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J Chromatogr A. 2009 Feb 13;1216(7):1174-91. doi: 10.1016/j.chroma.2008.12.036. Epub 2008 Dec 25.

Forensic differentiation of biogenic organic compounds from petroleum hydrocarbons in biogenic and petrogenic compounds cross-contaminated soils and sediments.

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  • 1Emergencies Science and Technology Division (ESTD), Environmental Science and Technology Centre, Environment Canada, 335 River Road, Ottawa, Ontario, Canada.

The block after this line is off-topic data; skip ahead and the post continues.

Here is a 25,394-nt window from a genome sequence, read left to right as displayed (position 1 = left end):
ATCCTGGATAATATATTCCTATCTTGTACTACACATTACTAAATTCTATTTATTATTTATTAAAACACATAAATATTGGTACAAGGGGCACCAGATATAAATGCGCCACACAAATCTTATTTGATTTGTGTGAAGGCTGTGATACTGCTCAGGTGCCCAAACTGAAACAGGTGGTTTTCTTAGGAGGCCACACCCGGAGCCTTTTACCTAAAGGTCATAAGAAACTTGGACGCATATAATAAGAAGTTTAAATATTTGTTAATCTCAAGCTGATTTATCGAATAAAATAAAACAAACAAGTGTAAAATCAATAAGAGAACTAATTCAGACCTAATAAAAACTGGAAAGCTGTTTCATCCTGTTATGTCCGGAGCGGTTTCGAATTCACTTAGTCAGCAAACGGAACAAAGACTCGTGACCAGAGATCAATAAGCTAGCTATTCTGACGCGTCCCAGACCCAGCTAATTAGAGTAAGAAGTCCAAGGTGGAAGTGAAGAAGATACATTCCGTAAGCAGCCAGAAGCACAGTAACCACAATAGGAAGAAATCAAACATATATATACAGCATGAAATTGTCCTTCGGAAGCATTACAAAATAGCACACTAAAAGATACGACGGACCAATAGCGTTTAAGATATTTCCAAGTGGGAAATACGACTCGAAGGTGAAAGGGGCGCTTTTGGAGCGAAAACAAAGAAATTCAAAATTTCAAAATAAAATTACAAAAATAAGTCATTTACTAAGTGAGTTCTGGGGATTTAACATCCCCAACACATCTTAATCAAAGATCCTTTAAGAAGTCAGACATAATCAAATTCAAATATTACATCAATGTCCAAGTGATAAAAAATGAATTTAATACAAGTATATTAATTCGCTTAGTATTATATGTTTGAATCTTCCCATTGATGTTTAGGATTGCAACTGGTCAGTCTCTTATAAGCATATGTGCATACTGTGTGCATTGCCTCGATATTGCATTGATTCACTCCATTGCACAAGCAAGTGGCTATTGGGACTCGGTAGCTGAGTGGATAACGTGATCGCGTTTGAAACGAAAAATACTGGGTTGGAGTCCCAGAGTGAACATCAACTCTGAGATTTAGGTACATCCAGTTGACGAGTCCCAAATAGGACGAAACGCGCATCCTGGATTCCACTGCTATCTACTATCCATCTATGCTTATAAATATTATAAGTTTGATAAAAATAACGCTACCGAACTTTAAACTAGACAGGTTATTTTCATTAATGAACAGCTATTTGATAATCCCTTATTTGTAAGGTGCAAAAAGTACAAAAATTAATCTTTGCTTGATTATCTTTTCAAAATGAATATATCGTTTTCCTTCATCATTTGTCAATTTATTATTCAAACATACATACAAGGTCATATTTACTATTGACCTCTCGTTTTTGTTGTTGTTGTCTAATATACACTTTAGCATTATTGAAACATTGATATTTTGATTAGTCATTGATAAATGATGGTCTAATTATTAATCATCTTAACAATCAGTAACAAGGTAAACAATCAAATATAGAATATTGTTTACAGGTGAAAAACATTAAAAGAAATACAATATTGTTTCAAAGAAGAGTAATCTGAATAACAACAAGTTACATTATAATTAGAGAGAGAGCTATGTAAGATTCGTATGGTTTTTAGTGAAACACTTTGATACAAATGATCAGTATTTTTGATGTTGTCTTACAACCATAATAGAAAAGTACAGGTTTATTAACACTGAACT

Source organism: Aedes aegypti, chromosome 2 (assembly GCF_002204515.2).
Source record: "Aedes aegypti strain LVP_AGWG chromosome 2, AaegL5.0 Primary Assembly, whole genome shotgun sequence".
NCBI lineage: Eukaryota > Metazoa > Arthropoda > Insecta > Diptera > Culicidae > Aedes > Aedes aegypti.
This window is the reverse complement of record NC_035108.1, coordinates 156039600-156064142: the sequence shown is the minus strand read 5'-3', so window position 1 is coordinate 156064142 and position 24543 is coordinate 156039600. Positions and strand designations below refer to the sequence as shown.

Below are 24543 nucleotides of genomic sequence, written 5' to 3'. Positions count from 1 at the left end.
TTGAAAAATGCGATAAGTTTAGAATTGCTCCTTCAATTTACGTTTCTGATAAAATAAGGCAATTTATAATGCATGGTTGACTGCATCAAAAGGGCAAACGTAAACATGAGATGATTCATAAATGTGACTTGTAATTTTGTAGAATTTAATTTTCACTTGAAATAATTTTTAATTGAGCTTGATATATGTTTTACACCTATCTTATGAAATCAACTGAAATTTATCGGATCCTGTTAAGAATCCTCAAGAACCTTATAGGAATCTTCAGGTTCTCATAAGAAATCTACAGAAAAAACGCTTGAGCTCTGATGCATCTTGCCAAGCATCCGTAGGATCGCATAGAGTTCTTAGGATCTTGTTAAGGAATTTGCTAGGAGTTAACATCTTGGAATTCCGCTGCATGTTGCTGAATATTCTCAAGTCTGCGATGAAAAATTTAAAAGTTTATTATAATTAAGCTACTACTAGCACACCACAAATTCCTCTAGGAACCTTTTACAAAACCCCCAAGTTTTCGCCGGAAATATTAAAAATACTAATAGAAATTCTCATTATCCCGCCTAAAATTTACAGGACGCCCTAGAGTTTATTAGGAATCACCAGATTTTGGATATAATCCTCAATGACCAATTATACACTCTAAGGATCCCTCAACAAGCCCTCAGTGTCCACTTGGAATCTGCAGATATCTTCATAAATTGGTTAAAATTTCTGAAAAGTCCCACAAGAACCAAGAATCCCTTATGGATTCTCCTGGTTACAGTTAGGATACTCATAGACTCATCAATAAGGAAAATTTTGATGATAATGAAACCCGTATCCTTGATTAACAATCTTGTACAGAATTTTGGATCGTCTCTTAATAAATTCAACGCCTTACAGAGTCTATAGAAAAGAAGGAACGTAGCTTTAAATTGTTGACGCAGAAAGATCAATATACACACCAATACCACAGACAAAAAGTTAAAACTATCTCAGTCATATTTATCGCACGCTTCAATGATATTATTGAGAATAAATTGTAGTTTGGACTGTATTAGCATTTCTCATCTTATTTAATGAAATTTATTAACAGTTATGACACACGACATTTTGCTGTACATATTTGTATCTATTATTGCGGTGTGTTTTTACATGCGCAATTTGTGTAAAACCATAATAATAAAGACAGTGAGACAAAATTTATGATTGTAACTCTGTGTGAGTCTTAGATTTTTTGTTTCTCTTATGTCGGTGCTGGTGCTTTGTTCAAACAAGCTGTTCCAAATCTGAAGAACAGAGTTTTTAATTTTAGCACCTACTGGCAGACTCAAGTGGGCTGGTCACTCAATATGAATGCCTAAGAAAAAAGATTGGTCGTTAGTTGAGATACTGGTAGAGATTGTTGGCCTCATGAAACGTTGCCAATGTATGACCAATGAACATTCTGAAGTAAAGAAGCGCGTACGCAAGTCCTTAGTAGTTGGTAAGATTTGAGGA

"Total petroleum hydrocarbons" (TPHs) or "petroleum hydrocarbons" (PHCs) are one of the most widespread soil pollutants in Canada, North America, and worldwide. Clean-up of PHC-contaminated soils and sediments costs the Canadian economy hundreds of million of dollars annually. Much of this activity is driven by the need to meet regulated levels of PHC in soil. These PHC values are legally required to be assessed using standard methods. The method most commonly used in Canada, specified by the Canadian Council of Ministers of the Environment (CCME), measures the total hydrocarbon concentrations in a soil by carbon range (Fraction 1: C(6)-C(10); Fraction 2: C(10)-C(16), Fraction 3: C(16)-C(34): and Fraction 4: C(34)+). Using the CCME method, all of the materials extractible by a mixture of 1:1 hexane:acetone are considered to be petroleum hydrocarbon contaminants. Many hydrocarbon compounds and other extractible materials in soil, however, may originate from non-petroleum sources. Biogenic organic compounds (BOCs) is a general term used to describe a mixture of organic compounds, including alkanes, sterols and sterones, fatty acids and fatty alcohols, and waxes and wax esters, biosynthesized by living organisms. BOCs are also produced during the early stages of diagenesis in recent aquatic sediments. BOC sources could include vascular plants, algae, bacteria and animals. Plants and algae produce BOCs as protective wax coating that are released back into the sediment at the end of their life cycle. BOCs are natural components of thriving plant communities. Many solvent-extraction methods for assessing soil hydrocarbons, however, such as the CCME method, do not differentiate PHCs from BOCs. The naturally occurring organics present in soils and wet sediments can be easily misidentified and quantified as regulated PHCs during analysis using such methods. In some cases, biogenic interferences can exceed regulatory levels, resulting in remediation of petroleum impacts that are not actually present. Consequently, reliance on these methods can trigger unnecessary and costly remediation, while also wasting valuable landfill space. Therefore, it is critically important to develop new protocols to characterize and differentiate PHCs and BOCs in contaminated sediments. In this study, a new reliable gas chromatography-mass spectrometry (GC-MS) method, in combination with a derivatization technique, for characterization of various biogenic compounds (including biogenic alkanes, sterols, fatty acids and fatty alcohols) and PHCs in the same sample has been developed. A multi-criteria approach has been developed to positively identify the presence of biogenic compounds in soil and sediment samples. More than thirty sediment samples were collected from city stormwater management (SWM) ponds and wetlands across Canada. In these wet sediment samples, abundant biogenic n-alkanes, thirteen biogenic sterols, nineteen fatty carboxylic acids, and fourteen fatty alcohols in a wide carbon range have been positively identified. Both PHCs and BOCs in these samples were quantitatively determined. The quantitation data will be used for assessment of the contamination sites and toxicity risks associated with the CCME Fraction 3 hydrocarbons.

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